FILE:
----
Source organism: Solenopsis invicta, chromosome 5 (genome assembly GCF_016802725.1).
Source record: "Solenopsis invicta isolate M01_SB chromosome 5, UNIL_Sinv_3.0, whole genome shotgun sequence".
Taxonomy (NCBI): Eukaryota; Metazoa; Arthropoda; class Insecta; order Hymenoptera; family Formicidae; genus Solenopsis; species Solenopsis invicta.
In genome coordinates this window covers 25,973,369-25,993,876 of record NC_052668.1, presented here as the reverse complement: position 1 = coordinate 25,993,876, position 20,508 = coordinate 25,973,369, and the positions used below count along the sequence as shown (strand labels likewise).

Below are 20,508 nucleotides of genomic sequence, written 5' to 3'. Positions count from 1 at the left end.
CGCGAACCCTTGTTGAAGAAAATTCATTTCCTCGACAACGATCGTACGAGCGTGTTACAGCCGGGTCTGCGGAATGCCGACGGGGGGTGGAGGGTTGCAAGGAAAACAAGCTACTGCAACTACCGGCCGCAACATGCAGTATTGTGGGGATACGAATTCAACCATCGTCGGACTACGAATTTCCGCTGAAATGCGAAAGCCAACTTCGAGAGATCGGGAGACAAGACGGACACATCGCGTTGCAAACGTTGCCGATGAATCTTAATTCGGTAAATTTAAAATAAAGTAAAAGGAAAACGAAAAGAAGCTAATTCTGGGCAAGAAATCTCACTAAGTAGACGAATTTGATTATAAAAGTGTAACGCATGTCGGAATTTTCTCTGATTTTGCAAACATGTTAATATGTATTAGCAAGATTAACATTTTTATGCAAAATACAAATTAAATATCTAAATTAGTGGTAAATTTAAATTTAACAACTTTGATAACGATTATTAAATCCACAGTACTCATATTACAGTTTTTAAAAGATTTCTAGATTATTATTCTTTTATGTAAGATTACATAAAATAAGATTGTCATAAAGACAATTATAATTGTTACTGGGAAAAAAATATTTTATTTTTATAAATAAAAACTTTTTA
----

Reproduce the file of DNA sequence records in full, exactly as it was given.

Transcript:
Source organism: Solenopsis invicta, chromosome 5 (genome assembly GCF_016802725.1).
Source record: "Solenopsis invicta isolate M01_SB chromosome 5, UNIL_Sinv_3.0, whole genome shotgun sequence".
Taxonomy (NCBI): Eukaryota; Metazoa; Arthropoda; class Insecta; order Hymenoptera; family Formicidae; genus Solenopsis; species Solenopsis invicta.
In genome coordinates this window covers 25,973,369-25,993,876 of record NC_052668.1, presented here as the reverse complement: position 1 = coordinate 25,993,876, position 20,508 = coordinate 25,973,369, and the positions used below count along the sequence as shown (strand labels likewise).

Below are 20,508 nucleotides of genomic sequence, written 5' to 3'. Positions count from 1 at the left end.
CGCGAACCCTTGTTGAAGAAAATTCATTTCCTCGACAACGATCGTACGAGCGTGTTACAGCCGGGTCTGCGGAATGCCGACGGGGGGTGGAGGGTTGCAAGGAAAACAAGCTACTGCAACTACCGGCCGCAACATGCAGTATTGTGGGGATACGAATTCAACCATCGTCGGACTACGAATTTCCGCTGAAATGCGAAAGCCAACTTCGAGAGATCGGGAGACAAGACGGACACATCGCGTTGCAAACGTTGCCGATGAATCTTAATTCGGTAAATTTAAAATAAAGTAAAAGGAAAACGAAAAGAAGCTAATTCTGGGCAAGAAATCTCACTAAGTAGACGAATTTGATTATAAAAGTGTAACGCATGTCGGAATTTTCTCTGATTTTGCAAACATGTTAATATGTATTAGCAAGATTAACATTTTTATGCAAAATACAAATTAAATATCTAAATTAGTGGTAAATTTAAATTTAACAACTTTGATAACGATTATTAAATCCACAGTACTCATATTACAGTTTTTAAAAGATTTCTAGATTATTATTCTTTTATGTAAGATTACATAAAATAAGATTGTCATAAAGACAATTATAATTGTTACTGGGAAAAAAATATTTTATTTTTATAAATAAAAACTTTTTA